Factor done cut himself a damn classic, and his whole Fake Four clan hitched along for the ride. With this deep and infinitely consuming ode to his grandfather, Lawson Graham, the indie-cult-favored Canadian beat wiz twists past conventions into complicated futuristic easy listening like no other producer on the outer throes of hip-hop.
Few in the genre’s history (short of maybe Dan the Automator) have so seamlessly segued back and forth between such balladry as “Every Morning” and drum-cranked crack like “Living in a Vacuum” with Sole and Radical Face. Almost always relying on steady cross-rhythms and irrefutable melodies — elements that separate him from the larger fringe-rap community — he’s every bit as likable as RJD2 in his early prime.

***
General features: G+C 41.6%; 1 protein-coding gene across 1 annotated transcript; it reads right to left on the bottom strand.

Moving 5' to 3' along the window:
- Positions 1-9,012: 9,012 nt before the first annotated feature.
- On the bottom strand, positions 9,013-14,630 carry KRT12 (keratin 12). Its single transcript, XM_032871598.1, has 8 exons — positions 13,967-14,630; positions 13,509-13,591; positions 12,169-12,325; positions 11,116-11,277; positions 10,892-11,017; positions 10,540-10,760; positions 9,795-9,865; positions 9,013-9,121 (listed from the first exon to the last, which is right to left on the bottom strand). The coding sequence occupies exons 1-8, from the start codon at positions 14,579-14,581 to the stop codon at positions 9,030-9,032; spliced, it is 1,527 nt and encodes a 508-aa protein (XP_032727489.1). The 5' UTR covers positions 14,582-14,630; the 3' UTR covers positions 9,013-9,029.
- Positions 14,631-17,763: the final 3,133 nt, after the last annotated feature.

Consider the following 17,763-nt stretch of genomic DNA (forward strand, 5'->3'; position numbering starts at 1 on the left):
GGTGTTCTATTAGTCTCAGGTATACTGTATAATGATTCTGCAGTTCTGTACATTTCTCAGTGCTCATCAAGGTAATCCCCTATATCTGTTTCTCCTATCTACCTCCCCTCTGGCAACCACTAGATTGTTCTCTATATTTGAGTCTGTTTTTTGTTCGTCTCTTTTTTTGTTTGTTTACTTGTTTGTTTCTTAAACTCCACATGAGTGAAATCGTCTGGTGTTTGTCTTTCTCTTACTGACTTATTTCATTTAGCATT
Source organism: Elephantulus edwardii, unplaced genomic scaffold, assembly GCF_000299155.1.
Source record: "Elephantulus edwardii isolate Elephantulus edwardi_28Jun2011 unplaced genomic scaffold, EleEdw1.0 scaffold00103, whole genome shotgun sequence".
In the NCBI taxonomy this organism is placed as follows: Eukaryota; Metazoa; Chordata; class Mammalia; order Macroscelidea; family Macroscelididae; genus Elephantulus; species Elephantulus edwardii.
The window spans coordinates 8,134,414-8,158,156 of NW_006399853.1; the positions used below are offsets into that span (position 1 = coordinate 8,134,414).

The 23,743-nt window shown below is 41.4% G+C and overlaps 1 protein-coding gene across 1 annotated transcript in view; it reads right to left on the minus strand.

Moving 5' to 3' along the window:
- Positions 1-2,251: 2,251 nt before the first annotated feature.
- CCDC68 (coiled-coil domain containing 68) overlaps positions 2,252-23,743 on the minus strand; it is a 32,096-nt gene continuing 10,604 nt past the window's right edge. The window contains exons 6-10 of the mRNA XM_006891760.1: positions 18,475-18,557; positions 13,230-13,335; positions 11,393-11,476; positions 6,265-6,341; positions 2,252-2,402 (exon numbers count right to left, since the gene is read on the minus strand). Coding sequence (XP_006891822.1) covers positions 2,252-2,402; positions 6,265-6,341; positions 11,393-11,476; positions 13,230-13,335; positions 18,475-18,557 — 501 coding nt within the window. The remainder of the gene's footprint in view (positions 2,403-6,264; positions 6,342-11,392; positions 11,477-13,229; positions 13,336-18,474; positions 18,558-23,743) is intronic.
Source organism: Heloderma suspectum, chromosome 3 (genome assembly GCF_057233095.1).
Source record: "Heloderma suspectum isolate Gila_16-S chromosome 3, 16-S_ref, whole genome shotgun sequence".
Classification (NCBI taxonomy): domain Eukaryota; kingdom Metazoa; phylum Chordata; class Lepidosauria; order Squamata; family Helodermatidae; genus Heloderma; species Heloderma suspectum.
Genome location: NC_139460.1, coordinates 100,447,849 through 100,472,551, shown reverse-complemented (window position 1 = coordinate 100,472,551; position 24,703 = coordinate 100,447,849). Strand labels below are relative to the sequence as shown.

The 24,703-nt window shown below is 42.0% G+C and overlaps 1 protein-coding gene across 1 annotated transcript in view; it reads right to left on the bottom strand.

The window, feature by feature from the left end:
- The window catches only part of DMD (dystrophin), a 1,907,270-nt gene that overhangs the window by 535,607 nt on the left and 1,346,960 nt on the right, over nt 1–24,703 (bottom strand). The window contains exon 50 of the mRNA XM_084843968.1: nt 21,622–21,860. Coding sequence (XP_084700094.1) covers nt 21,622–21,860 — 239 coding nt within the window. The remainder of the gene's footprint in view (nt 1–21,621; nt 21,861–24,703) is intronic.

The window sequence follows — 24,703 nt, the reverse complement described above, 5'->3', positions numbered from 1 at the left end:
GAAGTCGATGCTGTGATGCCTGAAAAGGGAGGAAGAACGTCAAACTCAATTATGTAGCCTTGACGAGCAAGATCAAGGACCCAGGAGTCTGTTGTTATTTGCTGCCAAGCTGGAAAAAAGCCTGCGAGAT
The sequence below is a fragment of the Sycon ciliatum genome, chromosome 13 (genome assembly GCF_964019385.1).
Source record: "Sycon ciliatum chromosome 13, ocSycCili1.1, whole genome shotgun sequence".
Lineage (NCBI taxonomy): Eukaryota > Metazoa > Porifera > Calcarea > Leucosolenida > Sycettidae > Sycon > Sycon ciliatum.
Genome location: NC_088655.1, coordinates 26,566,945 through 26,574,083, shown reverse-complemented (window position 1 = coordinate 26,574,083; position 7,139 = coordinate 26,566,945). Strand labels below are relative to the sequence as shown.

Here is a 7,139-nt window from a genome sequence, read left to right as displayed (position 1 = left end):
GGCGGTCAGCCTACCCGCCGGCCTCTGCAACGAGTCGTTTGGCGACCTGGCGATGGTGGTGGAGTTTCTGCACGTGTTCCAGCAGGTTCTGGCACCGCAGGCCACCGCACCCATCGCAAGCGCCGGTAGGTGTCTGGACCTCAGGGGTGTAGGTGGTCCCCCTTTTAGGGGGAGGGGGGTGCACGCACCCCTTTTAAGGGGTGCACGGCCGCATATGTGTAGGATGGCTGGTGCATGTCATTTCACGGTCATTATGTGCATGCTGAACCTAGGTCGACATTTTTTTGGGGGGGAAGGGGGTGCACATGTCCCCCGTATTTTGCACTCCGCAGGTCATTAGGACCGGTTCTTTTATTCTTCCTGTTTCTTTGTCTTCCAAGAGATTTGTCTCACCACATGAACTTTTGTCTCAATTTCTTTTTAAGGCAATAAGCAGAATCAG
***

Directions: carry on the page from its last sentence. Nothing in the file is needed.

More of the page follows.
Like Nightmares on Wax and ye olde Deadringer, Factor is a multi-faceted conductor in his own right, and he’s capable of harnessing the strengths of harder acts like 2Mex (on the cherubic “Mental Illness”), as well as of such rap-singer types as Josh Martinez (on the bubble-gum-and-hayseed-filled “Popstravaganza”). Throw in some delightful candy-coated Monkees business like “Oh Oh Andy” and what you have is tomorrow’s ideal boom-bap crossover project.